If you don't stick to your claimant commitment, your Universal Credit payments can be reduced through sanctions. For example, if you are single and over 25, sanctions can reduce your Universal Credit payment by £11 a day. If you are single and under 25, the sanction will be £8.70 a day.

If you think you might need to follow the new rules, you should check with your work coach and also keep an eye on your online Universal Credit account.

You might find that the rule change means having to fork out for more hours of childcare, or taking a job in a sector where you don’t have experience.

 Why are the Universal Credit rules changing? 

The government says the rule change aims to get more people into work, boost people’s incomes and grow the economy. But critics say the changes will make life more difficult for people on low incomes or those with caring commitments.

Dr Dora-Olivia Vicol, CEO of anti-poverty charity the Work Rights Centre, said: “We’re alarmed by the chancellor's pledge to reduce people’s benefits if they don’t fulfil their job search commitments. Britain doesn’t have an unemployment problem, it has a low-wage problem. This is a shocking example of punitive policy, which will only make the poorest poorer."

Michael Clarke, head of information programmes at poverty charity Turn2Us, said: “The introduction of a new punitive policy aimed at part-time workers on benefits will no doubt cause significant distress and impact people’s mental and physical wellbeing during what is already a difficult time. 

“Helping people into stable and secure work which is suitable should be a positive step. However, the government must implement more effective policies, such as affordable and accessible childcare, to remove the barriers that prevent people – disproportionally women and caregivers – from getting back into work full-time.”

Over 50s are also being encouraged to go back to work 

The Chancellor also announced plans to encourage over 50s back to work – thousands stopped working during the pandemic and haven’t returned. He said that rising economic inactivity in the over 50s is contributing to shortages in the jobs market, driving up inflation and limiting growth.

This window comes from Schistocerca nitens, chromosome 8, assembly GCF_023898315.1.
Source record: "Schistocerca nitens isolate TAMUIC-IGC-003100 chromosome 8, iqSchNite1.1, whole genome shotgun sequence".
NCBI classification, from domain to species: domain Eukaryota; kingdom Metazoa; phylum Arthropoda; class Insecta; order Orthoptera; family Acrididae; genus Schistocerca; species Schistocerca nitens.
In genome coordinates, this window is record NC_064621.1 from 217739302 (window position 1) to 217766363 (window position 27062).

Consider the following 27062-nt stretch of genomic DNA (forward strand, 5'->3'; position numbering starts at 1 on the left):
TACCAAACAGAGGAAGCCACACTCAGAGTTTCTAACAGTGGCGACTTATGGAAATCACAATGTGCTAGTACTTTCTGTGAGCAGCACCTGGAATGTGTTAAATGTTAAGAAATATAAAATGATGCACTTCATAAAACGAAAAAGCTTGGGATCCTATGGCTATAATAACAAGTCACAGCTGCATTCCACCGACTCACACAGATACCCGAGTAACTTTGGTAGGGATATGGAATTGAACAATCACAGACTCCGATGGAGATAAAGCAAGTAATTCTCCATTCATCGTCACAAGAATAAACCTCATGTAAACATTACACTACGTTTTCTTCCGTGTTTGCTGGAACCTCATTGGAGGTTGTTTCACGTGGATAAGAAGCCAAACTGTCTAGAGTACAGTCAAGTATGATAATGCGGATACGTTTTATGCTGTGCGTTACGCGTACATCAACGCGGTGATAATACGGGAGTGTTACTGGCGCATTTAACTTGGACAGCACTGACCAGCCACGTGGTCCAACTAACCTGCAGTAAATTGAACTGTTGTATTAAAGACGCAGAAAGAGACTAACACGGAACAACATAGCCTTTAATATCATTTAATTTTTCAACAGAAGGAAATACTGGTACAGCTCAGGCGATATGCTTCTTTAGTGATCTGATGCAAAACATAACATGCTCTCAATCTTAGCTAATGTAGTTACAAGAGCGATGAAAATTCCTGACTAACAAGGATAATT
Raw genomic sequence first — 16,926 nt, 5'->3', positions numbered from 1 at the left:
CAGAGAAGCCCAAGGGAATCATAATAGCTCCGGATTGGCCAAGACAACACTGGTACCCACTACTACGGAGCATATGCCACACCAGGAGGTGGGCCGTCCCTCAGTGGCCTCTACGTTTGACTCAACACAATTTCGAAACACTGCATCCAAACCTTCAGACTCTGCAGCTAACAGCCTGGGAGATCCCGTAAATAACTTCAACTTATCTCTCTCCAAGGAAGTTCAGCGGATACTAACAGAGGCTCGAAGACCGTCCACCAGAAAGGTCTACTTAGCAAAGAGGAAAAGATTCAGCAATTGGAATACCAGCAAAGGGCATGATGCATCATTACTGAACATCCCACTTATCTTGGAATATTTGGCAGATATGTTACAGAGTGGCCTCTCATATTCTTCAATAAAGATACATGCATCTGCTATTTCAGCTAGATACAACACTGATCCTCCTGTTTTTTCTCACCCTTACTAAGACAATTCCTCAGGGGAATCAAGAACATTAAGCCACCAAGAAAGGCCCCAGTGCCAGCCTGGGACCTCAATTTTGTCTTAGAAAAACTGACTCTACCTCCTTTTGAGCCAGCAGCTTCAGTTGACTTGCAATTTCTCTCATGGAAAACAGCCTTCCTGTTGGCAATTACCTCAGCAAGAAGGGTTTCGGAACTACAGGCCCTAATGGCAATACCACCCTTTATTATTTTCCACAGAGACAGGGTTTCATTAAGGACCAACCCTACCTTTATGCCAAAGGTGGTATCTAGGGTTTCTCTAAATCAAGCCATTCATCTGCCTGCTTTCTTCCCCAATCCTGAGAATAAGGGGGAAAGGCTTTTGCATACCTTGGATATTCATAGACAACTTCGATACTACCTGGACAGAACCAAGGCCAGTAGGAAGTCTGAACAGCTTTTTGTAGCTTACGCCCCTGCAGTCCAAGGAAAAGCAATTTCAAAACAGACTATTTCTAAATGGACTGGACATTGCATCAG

Under changes announced today, jobseekers over the age of 50 will be given extra time with Jobcentre work coaches. 

Becky O’Connor, head of pensions and savings at interactive investor, said: “Efforts to support the over 50s who want to work but can’t find the right jobs are welcome. But the jobs available need to be right for people in this demographic, which means more flexible and part-time work.

“The over 50s were leaving the workforce because work didn’t work for them – unless the jobs on offer improve, efforts to get them back to work are unlikely to be effective.”

Emma Lunn
Personal finance expert

Emma Lunn is a multi-award-winning journalist who specialises in personal finance and consumer issues. With more than 18 years of experience in personal finance, Emma has covered topics including all aspects of energy - from the energy price cap to prepayment meter tricks, as well as mortgages, banking, debt, budgeting, broadband, pensions and investments. Emma’s one of the most prolific freelance personal finance journalists with a back catalogue of work in newspapers such as The Guardian, The Independent, The Daily Telegraph, the Mail on Sunday and the Mirror.